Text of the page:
Greg Halliday & Matthew Dixon

How do People Use Their Wheelchairs, with and without the SmartDrive? Exploring Bout Mobility Patterns Among Canadians

Authors: Greg Halliday, Matthew Dixon, Dr. Ben Mortenson, & Dr. Bonita Sawatzky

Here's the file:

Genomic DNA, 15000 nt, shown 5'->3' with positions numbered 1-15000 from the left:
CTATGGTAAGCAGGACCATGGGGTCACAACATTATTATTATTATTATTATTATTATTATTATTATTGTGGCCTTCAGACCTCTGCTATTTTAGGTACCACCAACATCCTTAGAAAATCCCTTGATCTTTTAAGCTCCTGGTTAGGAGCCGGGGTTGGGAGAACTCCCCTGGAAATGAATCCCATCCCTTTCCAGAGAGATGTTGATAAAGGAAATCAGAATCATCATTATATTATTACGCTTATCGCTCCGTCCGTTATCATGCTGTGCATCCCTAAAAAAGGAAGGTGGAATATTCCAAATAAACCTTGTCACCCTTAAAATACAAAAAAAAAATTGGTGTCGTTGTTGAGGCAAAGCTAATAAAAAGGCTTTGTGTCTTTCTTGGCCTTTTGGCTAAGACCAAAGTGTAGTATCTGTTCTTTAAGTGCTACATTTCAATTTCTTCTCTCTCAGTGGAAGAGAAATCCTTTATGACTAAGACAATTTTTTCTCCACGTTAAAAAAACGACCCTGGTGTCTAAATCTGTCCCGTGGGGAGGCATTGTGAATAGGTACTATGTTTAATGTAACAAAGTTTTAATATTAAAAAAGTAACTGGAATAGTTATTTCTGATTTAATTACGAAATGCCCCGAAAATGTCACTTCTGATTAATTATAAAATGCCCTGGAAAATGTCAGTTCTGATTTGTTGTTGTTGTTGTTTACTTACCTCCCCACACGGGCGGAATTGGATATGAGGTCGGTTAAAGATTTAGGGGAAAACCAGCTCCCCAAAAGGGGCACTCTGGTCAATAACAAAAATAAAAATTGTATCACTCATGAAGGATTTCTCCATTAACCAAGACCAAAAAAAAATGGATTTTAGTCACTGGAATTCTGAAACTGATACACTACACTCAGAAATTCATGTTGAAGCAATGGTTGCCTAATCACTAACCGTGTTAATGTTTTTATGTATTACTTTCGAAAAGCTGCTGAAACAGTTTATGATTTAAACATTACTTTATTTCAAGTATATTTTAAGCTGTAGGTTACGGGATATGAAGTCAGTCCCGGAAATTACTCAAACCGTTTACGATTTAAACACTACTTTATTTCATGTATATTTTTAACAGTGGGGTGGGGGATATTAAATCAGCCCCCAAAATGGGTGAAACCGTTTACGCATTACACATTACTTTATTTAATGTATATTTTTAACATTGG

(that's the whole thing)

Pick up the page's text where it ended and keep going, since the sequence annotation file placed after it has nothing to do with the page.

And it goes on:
Introduction. Wheeled mobility devices enable independence in social and work engagements and facilitate increased access to one’s community. Not all individuals who rely upon wheeled mobility have the physical capacity necessary to operate a manual wheelchair and must therefore rely upon external assistance to mobilize. The SmartDrive MX+ (SD) is one example of a power assist mobility device designed to bridge the gap between power and manual wheelchair mobility. This device is lightweight and attaches to the rear of a manual wheelchair. To date, little research has been done to explore the mobility patterns and experiences of manual wheelchair users while using the SD device. Objectives. The primary objective of this study is to explore bout mobility patterns of manual wheelchair users pre and post provision of the SD. Additionally this study aims to explore the experiences of manual wheelchair users while using the SD device. Methods. Researchers recruited six participants to take part in a one week study that explored the use of the SD. Participants were experienced wheelchair users with a range of diagnoses. The wheelchair was instrumented with an accelerometer, seat sensor pad/data logger, a global positioning system, and the SD. The participants were trained on use of the smart drive.  After one week of use the participants returned to the research facility and underwent a semi-structured interview aimed at exploring each user’s personal experience with using the SD. A Prompted Recall Interview (PRI) was also administered to help identify location and level of participation in their community. Results. One of the emerging themes of our study is that the SD was both a blessing and a curse. Some participants reported that the device enabled greater access to their communities and requested an extension to their study, while others found difficult to manage and returned the equipment after only a few days.